Even as a caregiver, you can achieve incredible feats by helping other family members understand mental conditions and symptoms. The goal is to overcome misinformation and misrepresentation and help people understand a mentally ill person’s struggle, and not shame them as they deal with it.

Standing up for them

Do you feel angry when you see people making fun of people on the autism disorder spectrum? Do you find yourself struggling to stay calm when people at work make fun of someone going through a mental illness at work?

It’s time to channel all this anger and frustration towards helping and standing up for victims. But, how to become a victim advocate and lend support to those in need? You can carve out a promising and rewarding career as a victim advocate and psychologist. Or, you can simply do your part as a good Samaritan and speak out when you witness discrimination against the mentally ill.

There are many ways we can stand up for victims who suffer from mental illnesses. We can identify many patients in our communities who are on the verge of joblessness, homelessness, domestic issues, or physical danger. We can help stage an intervention or encourage them to get the help they need.

Language truly matters

When it comes to fighting stigma, how you choose your words and reasoning makes a big difference. We commonly use demeaning and derogatory terms while describing mental illnesses. Autistic children and those with learning disabilities are frequently referred to as dumb. This is downright cruel and insensitive! It is crucial to understand these illnesses and use language very, very carefully.

It is crucial to avoid referring to mental illnesses as adjectives. Most people fail to realize that their language is problematic and can hurt people diagnosed with mental diseases. It’s not justifiable to advise depression patients to muster willpower and rise above their feelings of sadness.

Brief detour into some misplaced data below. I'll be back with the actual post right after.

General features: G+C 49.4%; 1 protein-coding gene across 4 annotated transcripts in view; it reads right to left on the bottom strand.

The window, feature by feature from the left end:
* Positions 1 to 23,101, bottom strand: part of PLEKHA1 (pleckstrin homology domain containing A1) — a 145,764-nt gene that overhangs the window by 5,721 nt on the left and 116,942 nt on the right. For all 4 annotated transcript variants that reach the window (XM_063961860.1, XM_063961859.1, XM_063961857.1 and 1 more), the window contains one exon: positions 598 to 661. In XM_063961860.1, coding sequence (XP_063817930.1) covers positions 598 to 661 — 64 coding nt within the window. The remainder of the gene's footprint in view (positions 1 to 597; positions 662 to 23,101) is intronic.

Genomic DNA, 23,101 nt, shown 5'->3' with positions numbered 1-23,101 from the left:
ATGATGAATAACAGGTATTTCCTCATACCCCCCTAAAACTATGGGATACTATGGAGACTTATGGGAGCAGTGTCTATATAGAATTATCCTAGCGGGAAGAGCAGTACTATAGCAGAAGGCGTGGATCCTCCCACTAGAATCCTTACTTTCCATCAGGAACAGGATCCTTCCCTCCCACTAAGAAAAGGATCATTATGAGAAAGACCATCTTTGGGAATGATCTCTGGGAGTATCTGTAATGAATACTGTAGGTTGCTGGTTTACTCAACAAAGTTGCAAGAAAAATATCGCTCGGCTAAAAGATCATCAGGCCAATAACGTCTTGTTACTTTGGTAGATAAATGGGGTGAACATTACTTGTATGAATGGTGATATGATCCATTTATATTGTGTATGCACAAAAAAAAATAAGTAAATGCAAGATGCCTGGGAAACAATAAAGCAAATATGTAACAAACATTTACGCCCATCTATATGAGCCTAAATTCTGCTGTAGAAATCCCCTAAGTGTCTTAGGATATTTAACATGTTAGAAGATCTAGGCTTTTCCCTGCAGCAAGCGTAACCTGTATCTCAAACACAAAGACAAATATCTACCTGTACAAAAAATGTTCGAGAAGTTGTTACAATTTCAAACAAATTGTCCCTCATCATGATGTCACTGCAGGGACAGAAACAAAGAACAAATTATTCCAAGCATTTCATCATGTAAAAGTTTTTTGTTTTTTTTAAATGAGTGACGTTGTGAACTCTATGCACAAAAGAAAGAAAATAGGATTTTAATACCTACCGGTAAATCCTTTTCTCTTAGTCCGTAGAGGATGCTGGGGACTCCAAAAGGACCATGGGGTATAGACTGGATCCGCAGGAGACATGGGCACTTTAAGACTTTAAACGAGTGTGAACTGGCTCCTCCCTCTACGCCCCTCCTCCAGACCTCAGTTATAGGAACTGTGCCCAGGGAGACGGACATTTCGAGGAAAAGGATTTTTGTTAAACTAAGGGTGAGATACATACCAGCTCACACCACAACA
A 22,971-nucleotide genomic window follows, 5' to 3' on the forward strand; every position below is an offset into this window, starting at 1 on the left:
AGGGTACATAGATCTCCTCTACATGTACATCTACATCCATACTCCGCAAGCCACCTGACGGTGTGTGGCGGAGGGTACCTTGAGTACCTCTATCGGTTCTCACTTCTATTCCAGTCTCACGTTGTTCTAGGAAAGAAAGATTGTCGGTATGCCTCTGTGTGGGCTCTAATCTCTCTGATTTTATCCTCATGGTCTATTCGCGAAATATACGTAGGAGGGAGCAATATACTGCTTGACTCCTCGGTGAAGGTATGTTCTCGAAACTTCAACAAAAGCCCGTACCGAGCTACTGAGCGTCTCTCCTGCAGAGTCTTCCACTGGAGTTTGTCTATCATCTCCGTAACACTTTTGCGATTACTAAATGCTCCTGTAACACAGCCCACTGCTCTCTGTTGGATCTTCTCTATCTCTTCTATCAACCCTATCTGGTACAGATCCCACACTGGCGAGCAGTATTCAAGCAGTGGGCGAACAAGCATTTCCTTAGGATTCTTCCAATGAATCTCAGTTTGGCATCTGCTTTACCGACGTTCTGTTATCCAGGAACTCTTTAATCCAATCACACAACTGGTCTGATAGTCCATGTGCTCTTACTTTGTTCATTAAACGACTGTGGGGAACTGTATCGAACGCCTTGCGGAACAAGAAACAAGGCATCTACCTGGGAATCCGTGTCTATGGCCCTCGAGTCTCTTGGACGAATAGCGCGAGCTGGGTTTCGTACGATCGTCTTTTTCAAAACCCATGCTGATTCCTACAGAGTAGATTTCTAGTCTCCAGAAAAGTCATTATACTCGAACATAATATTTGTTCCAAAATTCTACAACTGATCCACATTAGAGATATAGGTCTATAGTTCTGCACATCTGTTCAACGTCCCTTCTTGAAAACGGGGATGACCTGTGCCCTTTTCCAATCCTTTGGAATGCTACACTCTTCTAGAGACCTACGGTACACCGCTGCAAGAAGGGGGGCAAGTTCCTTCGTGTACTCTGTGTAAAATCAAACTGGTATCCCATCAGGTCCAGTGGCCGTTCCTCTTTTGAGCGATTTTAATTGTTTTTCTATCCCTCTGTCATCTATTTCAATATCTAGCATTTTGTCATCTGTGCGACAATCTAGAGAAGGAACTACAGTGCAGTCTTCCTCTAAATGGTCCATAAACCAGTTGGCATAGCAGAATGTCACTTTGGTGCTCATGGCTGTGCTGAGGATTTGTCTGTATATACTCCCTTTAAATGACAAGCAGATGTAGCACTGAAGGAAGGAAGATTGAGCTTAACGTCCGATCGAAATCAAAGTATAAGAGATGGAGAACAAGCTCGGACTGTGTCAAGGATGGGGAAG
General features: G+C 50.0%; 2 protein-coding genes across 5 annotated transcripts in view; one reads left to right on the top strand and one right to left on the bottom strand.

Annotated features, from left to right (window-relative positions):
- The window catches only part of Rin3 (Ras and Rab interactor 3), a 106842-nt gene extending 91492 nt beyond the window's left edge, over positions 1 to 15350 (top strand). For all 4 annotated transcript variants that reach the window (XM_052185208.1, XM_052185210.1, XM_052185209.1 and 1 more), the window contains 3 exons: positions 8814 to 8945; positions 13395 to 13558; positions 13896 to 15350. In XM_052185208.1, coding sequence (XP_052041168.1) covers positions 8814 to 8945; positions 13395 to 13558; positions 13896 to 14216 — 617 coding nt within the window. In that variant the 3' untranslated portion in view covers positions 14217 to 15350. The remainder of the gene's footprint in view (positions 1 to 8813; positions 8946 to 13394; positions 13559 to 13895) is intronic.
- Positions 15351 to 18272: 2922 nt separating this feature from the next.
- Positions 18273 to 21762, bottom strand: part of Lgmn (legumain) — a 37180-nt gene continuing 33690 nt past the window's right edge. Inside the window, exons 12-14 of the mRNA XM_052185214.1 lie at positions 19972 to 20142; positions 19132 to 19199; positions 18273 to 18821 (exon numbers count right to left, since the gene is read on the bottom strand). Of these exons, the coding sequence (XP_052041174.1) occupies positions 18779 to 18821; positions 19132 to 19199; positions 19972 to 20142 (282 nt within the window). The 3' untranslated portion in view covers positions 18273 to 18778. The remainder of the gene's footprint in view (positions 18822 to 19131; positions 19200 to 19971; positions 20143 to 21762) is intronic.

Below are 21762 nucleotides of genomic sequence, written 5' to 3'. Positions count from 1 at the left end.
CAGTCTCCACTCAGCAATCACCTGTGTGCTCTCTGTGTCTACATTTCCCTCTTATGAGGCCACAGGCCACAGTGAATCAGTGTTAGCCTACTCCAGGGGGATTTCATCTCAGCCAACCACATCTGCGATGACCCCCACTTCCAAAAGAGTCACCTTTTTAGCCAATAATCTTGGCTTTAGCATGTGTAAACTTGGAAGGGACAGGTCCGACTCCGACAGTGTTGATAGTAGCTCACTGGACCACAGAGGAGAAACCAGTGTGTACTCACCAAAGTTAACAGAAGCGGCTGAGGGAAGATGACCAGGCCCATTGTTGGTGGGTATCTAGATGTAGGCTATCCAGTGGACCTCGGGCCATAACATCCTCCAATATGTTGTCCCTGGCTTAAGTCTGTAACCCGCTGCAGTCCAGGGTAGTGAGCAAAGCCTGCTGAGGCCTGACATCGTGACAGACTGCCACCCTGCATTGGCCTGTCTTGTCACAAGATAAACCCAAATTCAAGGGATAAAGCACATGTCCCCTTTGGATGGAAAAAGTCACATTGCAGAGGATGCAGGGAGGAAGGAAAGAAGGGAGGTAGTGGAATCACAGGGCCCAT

Such statements only reflect a lack of knowledge and insensitivity towards the patient’s plight. If you don’t know what to say, it’s best to stay quiet and offer silent support instead of saying the wrong thing that could hurt a patient’s self-esteem.

Advocate equality

It is essential for all of us, as a society, to advocate for equal treatment for physical and mental illnesses. People are mindful of patients diagnosed with heart diseases and cancer, yet they’re insensitive to patients with depression and anxiety.

People understand the dynamics of rheumatoid arthritis, but bipolar disorders are challenging to comprehend. It is crucial to advocate and encourage equality between mental and physical illnesses. When people understand a mental disorder’s facts, they are more mindful while making comments and observations.

Conclusion

When someone struggles to get through day after day, a kind word and sincere smile can make a tremendous difference. The most impactful way to fight off mental health stigma is to uplift, encourage and empower mentally ill patients.

We always try to make a significant impact, but it’s the more minor gestures that genuinely make a difference!